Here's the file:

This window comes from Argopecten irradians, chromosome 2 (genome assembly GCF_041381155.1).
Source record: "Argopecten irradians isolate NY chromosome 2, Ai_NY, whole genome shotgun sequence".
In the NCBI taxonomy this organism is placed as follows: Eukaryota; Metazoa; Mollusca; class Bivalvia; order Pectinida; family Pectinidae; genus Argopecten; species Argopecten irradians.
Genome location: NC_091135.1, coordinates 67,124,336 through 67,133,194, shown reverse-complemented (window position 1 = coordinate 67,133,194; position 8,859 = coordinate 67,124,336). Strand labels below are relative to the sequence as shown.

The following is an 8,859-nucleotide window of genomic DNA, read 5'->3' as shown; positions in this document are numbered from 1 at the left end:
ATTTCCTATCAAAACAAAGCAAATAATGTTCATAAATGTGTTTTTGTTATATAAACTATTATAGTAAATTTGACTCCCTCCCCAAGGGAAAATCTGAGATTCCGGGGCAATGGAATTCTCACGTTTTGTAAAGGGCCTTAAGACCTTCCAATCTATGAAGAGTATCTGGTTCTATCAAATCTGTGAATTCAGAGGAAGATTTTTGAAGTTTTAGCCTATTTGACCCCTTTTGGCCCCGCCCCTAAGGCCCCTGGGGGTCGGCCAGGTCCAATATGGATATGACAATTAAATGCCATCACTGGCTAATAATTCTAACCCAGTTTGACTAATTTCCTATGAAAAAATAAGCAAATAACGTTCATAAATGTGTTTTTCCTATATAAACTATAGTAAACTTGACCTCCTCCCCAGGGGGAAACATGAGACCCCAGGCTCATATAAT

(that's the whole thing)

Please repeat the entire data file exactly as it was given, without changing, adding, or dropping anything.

This window comes from Argopecten irradians, chromosome 2 (genome assembly GCF_041381155.1).
Source record: "Argopecten irradians isolate NY chromosome 2, Ai_NY, whole genome shotgun sequence".
In the NCBI taxonomy this organism is placed as follows: Eukaryota; Metazoa; Mollusca; class Bivalvia; order Pectinida; family Pectinidae; genus Argopecten; species Argopecten irradians.
Genome location: NC_091135.1, coordinates 67,124,336 through 67,133,194, shown reverse-complemented (window position 1 = coordinate 67,133,194; position 8,859 = coordinate 67,124,336). Strand labels below are relative to the sequence as shown.

The following is an 8,859-nucleotide window of genomic DNA, read 5'->3' as shown; positions in this document are numbered from 1 at the left end:
ATTTCCTATCAAAACAAAGCAAATAATGTTCATAAATGTGTTTTTGTTATATAAACTATTATAGTAAATTTGACTCCCTCCCCAAGGGAAAATCTGAGATTCCGGGGCAATGGAATTCTCACGTTTTGTAAAGGGCCTTAAGACCTTCCAATCTATGAAGAGTATCTGGTTCTATCAAATCTGTGAATTCAGAGGAAGATTTTTGAAGTTTTAGCCTATTTGACCCCTTTTGGCCCCGCCCCTAAGGCCCCTGGGGGTCGGCCAGGTCCAATATGGATATGACAATTAAATGCCATCACTGGCTAATAATTCTAACCCAGTTTGACTAATTTCCTATGAAAAAATAAGCAAATAACGTTCATAAATGTGTTTTTCCTATATAAACTATAGTAAACTTGACCTCCTCCCCAGGGGGAAACATGAGACCCCAGGCTCATATAAT